hmount - introduce a new HFS volume and make it current
hmount source-path [partition-no]
hmount is used to introduce a new HFS volume. A UNIX pathname to the
volume’s source must be specified. The source may be a block device or
a regular file containing an HFS volume image.
If the source medium is partitioned, one partition must be selected to
be mounted. If there is only one HFS partition on the medium, it will
be selected by default. Otherwise, the desired partition number must be
specified (as the ordinal nth HFS partition) on the command-line. Par-
tition number 0 can be specified to refer to the entire medium, ignor-
ing what might otherwise be perceived as a partition map, although in
practice this is probably only useful if you want this command to fail
when the medium is partitioned.
The mounted volume becomes "current" so subsequent commands will refer
to it. The current working directory for the volume is set to the root
of the volume. This information is kept in a file named .hcwd in the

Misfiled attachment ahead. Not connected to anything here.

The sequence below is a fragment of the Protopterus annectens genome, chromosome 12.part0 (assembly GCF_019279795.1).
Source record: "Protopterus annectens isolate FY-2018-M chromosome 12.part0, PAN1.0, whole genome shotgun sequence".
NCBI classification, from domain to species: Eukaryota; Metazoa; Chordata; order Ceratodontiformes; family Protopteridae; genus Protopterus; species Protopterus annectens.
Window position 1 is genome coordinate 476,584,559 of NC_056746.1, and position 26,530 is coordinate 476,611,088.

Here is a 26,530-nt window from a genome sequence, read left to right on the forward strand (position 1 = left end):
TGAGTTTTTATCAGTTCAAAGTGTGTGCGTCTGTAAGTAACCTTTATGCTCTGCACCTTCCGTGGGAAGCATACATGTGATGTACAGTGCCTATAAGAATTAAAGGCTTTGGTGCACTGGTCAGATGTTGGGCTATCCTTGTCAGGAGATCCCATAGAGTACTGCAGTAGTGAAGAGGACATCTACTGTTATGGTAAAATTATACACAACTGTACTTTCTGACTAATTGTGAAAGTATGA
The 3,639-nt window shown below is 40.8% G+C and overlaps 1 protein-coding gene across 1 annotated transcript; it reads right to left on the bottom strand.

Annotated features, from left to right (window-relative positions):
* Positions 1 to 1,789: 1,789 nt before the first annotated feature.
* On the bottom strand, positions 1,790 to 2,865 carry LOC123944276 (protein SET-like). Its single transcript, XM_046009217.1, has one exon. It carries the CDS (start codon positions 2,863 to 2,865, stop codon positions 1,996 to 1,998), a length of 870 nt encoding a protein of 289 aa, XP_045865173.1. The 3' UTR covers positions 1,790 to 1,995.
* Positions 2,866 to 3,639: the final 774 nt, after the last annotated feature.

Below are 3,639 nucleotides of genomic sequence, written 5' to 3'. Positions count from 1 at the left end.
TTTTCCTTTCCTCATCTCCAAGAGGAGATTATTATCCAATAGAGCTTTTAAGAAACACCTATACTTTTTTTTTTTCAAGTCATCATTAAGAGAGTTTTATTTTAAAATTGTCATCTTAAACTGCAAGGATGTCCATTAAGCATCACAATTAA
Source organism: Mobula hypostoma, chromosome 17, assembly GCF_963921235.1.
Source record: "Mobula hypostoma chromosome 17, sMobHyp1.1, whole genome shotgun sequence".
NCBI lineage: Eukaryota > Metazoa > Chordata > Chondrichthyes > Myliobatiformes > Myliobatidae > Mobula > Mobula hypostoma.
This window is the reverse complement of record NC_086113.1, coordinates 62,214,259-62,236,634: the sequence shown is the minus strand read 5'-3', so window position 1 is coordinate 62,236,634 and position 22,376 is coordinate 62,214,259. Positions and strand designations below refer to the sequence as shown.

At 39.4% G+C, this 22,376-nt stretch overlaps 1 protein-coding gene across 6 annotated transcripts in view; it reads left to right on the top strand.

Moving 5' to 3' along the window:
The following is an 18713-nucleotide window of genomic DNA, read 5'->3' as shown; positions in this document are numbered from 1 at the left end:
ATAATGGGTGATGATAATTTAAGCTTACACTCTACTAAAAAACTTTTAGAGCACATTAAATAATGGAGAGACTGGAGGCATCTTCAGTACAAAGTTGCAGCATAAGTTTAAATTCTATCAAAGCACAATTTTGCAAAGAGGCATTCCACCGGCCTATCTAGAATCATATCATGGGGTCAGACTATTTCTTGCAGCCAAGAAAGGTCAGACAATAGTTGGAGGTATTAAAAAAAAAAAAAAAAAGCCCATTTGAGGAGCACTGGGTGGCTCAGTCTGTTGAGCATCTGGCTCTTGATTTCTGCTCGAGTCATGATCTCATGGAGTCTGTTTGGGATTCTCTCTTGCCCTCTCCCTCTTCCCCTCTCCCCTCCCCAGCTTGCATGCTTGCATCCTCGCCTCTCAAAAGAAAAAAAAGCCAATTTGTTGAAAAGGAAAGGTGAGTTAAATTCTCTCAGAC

user’s home directory.
If the source medium is changed (e.g. floppy or CD-ROM disc exchanged)
after hmount has been called, subsequent HFS commands will fail until
the original medium is replaced or a different volume is made current.
To use the same source path with the different medium, reissue the
% hmount /dev/fd0
If a Macintosh floppy disk is available as /dev/fd0, this com-
mand makes the floppy current for other HFS commands such as
hls(1), hcd(1), hcopy(1), etc.
% hmount /dev/sd2 1
If a SCSI disk is available as /dev/sd2, this command finds the
first HFS partition on the medium and makes it available for
other HFS operations.
hmount does not actually mount an HFS partition over a UNIX directory
in the traditional mount(8) sense. It is merely a "virtual" mount, as a
point of convenience for future HFS operations. Each HFS command inde-
pendently opens, operates on, and closes the named source path given to
hfsutils(1), hformat(1), humount(1), hvol(1)
Robert Leslie <email@example.com>
HFSUTILS 08-Nov-1997 HMOUNT(1)
Man(1) output converted with